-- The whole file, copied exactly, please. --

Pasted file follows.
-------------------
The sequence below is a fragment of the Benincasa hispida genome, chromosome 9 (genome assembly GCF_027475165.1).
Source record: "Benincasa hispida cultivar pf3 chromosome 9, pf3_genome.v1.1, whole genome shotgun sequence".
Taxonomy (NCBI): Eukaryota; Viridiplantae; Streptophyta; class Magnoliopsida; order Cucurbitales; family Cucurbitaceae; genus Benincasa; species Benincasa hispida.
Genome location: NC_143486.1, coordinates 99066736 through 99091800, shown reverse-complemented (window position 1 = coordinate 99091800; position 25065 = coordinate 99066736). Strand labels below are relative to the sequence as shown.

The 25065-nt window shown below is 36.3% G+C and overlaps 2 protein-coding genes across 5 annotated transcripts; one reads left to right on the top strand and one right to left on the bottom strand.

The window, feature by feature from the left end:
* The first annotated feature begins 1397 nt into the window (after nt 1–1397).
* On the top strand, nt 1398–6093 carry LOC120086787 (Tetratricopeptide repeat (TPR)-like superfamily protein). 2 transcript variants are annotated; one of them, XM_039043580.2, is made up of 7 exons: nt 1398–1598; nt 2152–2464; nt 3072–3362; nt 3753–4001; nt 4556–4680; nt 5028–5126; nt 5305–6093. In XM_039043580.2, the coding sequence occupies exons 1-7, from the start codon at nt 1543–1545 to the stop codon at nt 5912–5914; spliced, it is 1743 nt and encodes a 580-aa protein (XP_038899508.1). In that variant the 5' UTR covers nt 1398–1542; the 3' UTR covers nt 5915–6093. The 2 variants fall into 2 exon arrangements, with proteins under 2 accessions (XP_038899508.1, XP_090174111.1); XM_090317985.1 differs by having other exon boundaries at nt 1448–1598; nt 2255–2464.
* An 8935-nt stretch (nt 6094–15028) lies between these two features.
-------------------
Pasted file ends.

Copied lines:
The sequence below is a fragment of the Benincasa hispida genome, chromosome 9 (genome assembly GCF_027475165.1).
Source record: "Benincasa hispida cultivar pf3 chromosome 9, pf3_genome.v1.1, whole genome shotgun sequence".
Taxonomy (NCBI): Eukaryota; Viridiplantae; Streptophyta; class Magnoliopsida; order Cucurbitales; family Cucurbitaceae; genus Benincasa; species Benincasa hispida.
Genome location: NC_143486.1, coordinates 99066736 through 99091800, shown reverse-complemented (window position 1 = coordinate 99091800; position 25065 = coordinate 99066736). Strand labels below are relative to the sequence as shown.

The 25065-nt window shown below is 36.3% G+C and overlaps 2 protein-coding genes across 5 annotated transcripts; one reads left to right on the top strand and one right to left on the bottom strand.

The window, feature by feature from the left end:
* The first annotated feature begins 1397 nt into the window (after nt 1–1397).
* On the top strand, nt 1398–6093 carry LOC120086787 (Tetratricopeptide repeat (TPR)-like superfamily protein). 2 transcript variants are annotated; one of them, XM_039043580.2, is made up of 7 exons: nt 1398–1598; nt 2152–2464; nt 3072–3362; nt 3753–4001; nt 4556–4680; nt 5028–5126; nt 5305–6093. In XM_039043580.2, the coding sequence occupies exons 1-7, from the start codon at nt 1543–1545 to the stop codon at nt 5912–5914; spliced, it is 1743 nt and encodes a 580-aa protein (XP_038899508.1). In that variant the 5' UTR covers nt 1398–1542; the 3' UTR covers nt 5915–6093. The 2 variants fall into 2 exon arrangements, with proteins under 2 accessions (XP_038899508.1, XP_090174111.1); XM_090317985.1 differs by having other exon boundaries at nt 1448–1598; nt 2255–2464.
* An 8935-nt stretch (nt 6094–15028) lies between these two features.